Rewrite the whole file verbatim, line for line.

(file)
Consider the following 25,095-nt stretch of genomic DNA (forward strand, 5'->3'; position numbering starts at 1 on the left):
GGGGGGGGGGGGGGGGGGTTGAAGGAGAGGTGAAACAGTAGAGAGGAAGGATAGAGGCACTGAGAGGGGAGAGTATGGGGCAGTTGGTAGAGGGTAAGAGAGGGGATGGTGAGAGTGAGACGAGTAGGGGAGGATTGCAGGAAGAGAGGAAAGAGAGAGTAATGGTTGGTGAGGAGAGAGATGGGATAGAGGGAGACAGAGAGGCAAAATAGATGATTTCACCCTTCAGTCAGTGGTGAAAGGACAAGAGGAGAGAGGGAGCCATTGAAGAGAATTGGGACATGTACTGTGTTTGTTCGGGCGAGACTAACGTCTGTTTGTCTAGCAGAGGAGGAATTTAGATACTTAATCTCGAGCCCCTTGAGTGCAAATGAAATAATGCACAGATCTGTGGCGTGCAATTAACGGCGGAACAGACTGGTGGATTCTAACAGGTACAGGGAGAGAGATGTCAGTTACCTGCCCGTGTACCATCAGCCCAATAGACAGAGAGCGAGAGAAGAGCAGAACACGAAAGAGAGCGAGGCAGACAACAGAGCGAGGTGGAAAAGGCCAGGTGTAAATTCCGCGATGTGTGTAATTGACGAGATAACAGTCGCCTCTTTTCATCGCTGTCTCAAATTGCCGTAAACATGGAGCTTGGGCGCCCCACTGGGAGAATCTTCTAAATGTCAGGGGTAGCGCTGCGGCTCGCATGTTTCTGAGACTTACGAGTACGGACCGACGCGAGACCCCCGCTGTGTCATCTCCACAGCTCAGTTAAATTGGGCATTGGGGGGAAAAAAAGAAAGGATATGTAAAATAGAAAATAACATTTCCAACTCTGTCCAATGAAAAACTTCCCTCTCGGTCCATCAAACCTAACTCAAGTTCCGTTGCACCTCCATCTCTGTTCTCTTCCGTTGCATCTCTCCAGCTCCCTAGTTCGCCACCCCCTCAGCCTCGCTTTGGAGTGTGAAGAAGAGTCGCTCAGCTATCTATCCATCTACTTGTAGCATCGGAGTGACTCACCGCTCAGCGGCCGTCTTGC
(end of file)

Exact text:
Consider the following 25,095-nt stretch of genomic DNA (forward strand, 5'->3'; position numbering starts at 1 on the left):
GGGGGGGGGGGGGGGGGGTTGAAGGAGAGGTGAAACAGTAGAGAGGAAGGATAGAGGCACTGAGAGGGGAGAGTATGGGGCAGTTGGTAGAGGGTAAGAGAGGGGATGGTGAGAGTGAGACGAGTAGGGGAGGATTGCAGGAAGAGAGGAAAGAGAGAGTAATGGTTGGTGAGGAGAGAGATGGGATAGAGGGAGACAGAGAGGCAAAATAGATGATTTCACCCTTCAGTCAGTGGTGAAAGGACAAGAGGAGAGAGGGAGCCATTGAAGAGAATTGGGACATGTACTGTGTTTGTTCGGGCGAGACTAACGTCTGTTTGTCTAGCAGAGGAGGAATTTAGATACTTAATCTCGAGCCCCTTGAGTGCAAATGAAATAATGCACAGATCTGTGGCGTGCAATTAACGGCGGAACAGACTGGTGGATTCTAACAGGTACAGGGAGAGAGATGTCAGTTACCTGCCCGTGTACCATCAGCCCAATAGACAGAGAGCGAGAGAAGAGCAGAACACGAAAGAGAGCGAGGCAGACAACAGAGCGAGGTGGAAAAGGCCAGGTGTAAATTCCGCGATGTGTGTAATTGACGAGATAACAGTCGCCTCTTTTCATCGCTGTCTCAAATTGCCGTAAACATGGAGCTTGGGCGCCCCACTGGGAGAATCTTCTAAATGTCAGGGGTAGCGCTGCGGCTCGCATGTTTCTGAGACTTACGAGTACGGACCGACGCGAGACCCCCGCTGTGTCATCTCCACAGCTCAGTTAAATTGGGCATTGGGGGGAAAAAAAGAAAGGATATGTAAAATAGAAAATAACATTTCCAACTCTGTCCAATGAAAAACTTCCCTCTCGGTCCATCAAACCTAACTCAAGTTCCGTTGCACCTCCATCTCTGTTCTCTTCCGTTGCATCTCTCCAGCTCCCTAGTTCGCCACCCCCTCAGCCTCGCTTTGGAGTGTGAAGAAGAGTCGCTCAGCTATCTATCCATCTACTTGTAGCATCGGAGTGACTCACCGCTCAGCGGCCGTCTTGC